We couldn’t be happier about this year’s Wine Blogger’s Conference in the Finger Lakes!
It was a great opportunity to taste a variety of Riesling wines from an area with which we are not so well versed…. but to also to have the chance to share our Riesling with the community dating all the way back to 1990 (posts to come).
In honor of our time spent in the Finger Lakes, we thought it’d be great to show a brief overview of how Riesling differs in each region and what a drinker can expect from each.
But first, the variety itself.
The Riesling grape originated in Germany where the highest concentration of plantings still exists. It is a late ripening variety and is capable of producing many different styles of wine ranging from bone dry to botrytis affected sweet wines. Quite often, Riesling has been called the “king of grapes” as it is a wonderful partner for many types of cuisine, ages beautifully, and is quite tasty, among other things.
Riesling is a sturdy grape that prefers soils that drain well which explains why the best examples are generally come from soils of slate, schist, or limestone, etc.
To be honest, we aren’t so well-versed in Finger Lakes Riesling, so this conference was a great way to get to know the region better, but also understand one of our favorite varieties fully.
The Finger Lakes hosts 335.2 hectares of Riesling vineyards and is, by far, the largest grown variety in the region, doubling that of the next highest, Chardonnay.
Finger Lakes winemakers are quite proud of their Riesling, and rightfully so. Though, to us, it appeared the majority contained at least a hint of residual sugar – ranging to quite sweet – there are also bone dry examples and the nifty marketing folk of the region have even created an index found on the back of many bottles so consumers understand which expression they are tasting.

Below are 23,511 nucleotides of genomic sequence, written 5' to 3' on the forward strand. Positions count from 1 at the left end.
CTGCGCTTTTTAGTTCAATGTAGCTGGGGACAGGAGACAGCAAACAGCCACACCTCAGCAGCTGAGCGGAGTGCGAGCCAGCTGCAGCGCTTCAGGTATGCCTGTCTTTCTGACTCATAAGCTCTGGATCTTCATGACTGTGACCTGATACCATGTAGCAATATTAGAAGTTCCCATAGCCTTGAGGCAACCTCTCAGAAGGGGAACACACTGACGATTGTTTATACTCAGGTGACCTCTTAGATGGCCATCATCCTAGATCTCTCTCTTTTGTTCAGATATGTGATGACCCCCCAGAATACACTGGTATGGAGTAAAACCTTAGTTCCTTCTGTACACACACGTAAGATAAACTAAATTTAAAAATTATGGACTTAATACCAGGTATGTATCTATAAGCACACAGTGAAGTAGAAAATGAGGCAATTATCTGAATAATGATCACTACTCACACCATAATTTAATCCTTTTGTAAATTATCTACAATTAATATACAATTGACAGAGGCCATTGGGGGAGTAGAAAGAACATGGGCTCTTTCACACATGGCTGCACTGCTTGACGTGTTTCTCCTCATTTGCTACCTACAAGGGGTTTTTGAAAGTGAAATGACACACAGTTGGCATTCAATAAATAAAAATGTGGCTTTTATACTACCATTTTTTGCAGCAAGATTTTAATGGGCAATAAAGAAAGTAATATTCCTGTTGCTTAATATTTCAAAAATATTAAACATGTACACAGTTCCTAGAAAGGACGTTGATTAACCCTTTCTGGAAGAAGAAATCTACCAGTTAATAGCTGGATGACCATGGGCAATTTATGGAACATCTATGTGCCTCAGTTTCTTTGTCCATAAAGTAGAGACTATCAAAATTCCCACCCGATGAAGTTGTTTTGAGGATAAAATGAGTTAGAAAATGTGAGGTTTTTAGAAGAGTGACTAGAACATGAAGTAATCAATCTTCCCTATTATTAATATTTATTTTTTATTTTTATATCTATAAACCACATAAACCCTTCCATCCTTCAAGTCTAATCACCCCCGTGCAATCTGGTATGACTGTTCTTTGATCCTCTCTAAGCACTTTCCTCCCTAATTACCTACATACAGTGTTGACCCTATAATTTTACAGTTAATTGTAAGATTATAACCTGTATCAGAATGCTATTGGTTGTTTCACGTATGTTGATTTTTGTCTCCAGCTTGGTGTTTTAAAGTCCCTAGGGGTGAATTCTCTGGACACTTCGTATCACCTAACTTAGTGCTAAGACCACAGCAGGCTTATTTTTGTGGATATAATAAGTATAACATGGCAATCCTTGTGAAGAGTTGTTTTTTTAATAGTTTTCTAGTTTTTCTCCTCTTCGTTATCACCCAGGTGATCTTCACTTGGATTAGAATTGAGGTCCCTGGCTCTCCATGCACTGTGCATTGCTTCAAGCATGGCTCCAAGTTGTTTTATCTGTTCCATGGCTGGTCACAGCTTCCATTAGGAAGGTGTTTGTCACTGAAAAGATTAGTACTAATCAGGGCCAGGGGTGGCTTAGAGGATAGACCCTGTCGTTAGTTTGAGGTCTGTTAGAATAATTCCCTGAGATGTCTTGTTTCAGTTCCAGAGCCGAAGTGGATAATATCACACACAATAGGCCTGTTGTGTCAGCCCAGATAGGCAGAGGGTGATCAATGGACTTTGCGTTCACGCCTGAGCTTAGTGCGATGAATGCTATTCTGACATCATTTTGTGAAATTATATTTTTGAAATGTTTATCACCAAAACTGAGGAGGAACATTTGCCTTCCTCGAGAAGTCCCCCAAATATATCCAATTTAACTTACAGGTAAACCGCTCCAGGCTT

Some facts from their website:
- 220,000 cases of Riesling
- Strong, regional aromatic whites with a focus on Riesling.
- The average producer makes 2-3 styles of Riesling wine a year.
- The Finger Lakes is home to over 200 Riesling brands.
In the Finger Lakes, the soils are primarily shale where the Riesling is planted which was deposited over 10,000 years ago when a giant glacier melted. This makes the ideal soil conditions for the variety and the continental climate of the region is also a great match.
Riesling is just 4.1% of our production, but within the quality wine growing areas there are 1,863ha of vines. Then again we must consider that we are speaking of an entire country, though our wine growing area only represents a small portion.
Riesling from Austrian is dry 99% of the time, with a few exceptions that may or may not include later ripening periods and botrytis inclusion.
The primary region for Austria is Neiderosterreich in the areas of the Wachau, Kremstal, Kamptal, Vienna, Wagram, Weinviertel, and Traisental. The best soils for Riesling in Austria include weathered primary rock soils such as limestone, and schist.
Austrian Riesling is best known for its minerality which showcases notes of slate or flint, but also boasts a lovely floral character and signature fruitiness. Unlike some other world-famous examples of Riesling, it isn’t very common that Austrian Riesling develops the “petrol-like” note as it ages, though it certainly does occur.
Alas, Austrian Riesling is the second-most important white grape in Austria despite its small plantings and it’s something that winemakers take great pride in producing (as they should!)
All-in-all, there isn’t a “better” style of Riesling out there and considering producer variation it’d be impossible to make a parallel in that way. What’s more important is that the grape, perhaps even the King of grapes, is finding a home in suitable climates around the world, which can only be a positive for it.
Riesling is still a large form of confusion for many consumers – is it dry? is it sweet? Will it rip my teeth off with its acid??…possibly.
Alas, we were truly privileged to be able to taste with so many great winemakers of the region and thank all of those for their hospitality and their dedication to one of our favorite grapes. Prost!